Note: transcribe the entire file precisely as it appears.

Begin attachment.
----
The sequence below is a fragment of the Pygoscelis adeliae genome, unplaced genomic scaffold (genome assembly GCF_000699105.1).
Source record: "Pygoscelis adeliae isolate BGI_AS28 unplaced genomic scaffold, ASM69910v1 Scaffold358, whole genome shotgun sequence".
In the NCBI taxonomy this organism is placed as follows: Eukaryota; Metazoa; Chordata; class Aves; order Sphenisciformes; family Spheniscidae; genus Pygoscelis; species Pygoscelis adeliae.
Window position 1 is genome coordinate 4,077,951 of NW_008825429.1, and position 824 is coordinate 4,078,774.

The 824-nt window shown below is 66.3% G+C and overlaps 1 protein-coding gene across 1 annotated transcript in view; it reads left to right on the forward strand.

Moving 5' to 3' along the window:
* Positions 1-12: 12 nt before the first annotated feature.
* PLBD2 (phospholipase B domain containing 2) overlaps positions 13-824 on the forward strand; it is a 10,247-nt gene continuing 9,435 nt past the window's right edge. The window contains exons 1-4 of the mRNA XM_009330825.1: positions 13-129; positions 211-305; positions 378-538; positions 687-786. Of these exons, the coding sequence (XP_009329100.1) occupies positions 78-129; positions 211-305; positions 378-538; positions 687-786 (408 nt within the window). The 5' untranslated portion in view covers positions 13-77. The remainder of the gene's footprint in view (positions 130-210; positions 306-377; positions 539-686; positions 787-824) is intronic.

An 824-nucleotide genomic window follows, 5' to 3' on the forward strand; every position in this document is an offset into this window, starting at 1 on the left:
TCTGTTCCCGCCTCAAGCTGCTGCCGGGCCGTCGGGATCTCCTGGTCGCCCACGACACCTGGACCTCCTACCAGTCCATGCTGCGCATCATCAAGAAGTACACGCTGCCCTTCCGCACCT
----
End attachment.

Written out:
The sequence below is a fragment of the Pygoscelis adeliae genome, unplaced genomic scaffold (genome assembly GCF_000699105.1).
Source record: "Pygoscelis adeliae isolate BGI_AS28 unplaced genomic scaffold, ASM69910v1 Scaffold358, whole genome shotgun sequence".
In the NCBI taxonomy this organism is placed as follows: Eukaryota; Metazoa; Chordata; class Aves; order Sphenisciformes; family Spheniscidae; genus Pygoscelis; species Pygoscelis adeliae.
Window position 1 is genome coordinate 4,077,951 of NW_008825429.1, and position 824 is coordinate 4,078,774.

The 824-nt window shown below is 66.3% G+C and overlaps 1 protein-coding gene across 1 annotated transcript in view; it reads left to right on the forward strand.

Moving 5' to 3' along the window:
* Positions 1-12: 12 nt before the first annotated feature.
* PLBD2 (phospholipase B domain containing 2) overlaps positions 13-824 on the forward strand; it is a 10,247-nt gene continuing 9,435 nt past the window's right edge. The window contains exons 1-4 of the mRNA XM_009330825.1: positions 13-129; positions 211-305; positions 378-538; positions 687-786. Of these exons, the coding sequence (XP_009329100.1) occupies positions 78-129; positions 211-305; positions 378-538; positions 687-786 (408 nt within the window). The 5' untranslated portion in view covers positions 13-77. The remainder of the gene's footprint in view (positions 130-210; positions 306-377; positions 539-686; positions 787-824) is intronic.

An 824-nucleotide genomic window follows, 5' to 3' on the forward strand; every position in this document is an offset into this window, starting at 1 on the left:
TCTGTTCCCGCCTCAAGCTGCTGCCGGGCCGTCGGGATCTCCTGGTCGCCCACGACACCTGGACCTCCTACCAGTCCATGCTGCGCATCATCAAGAAGTACACGCTGCCCTTCCGCACCT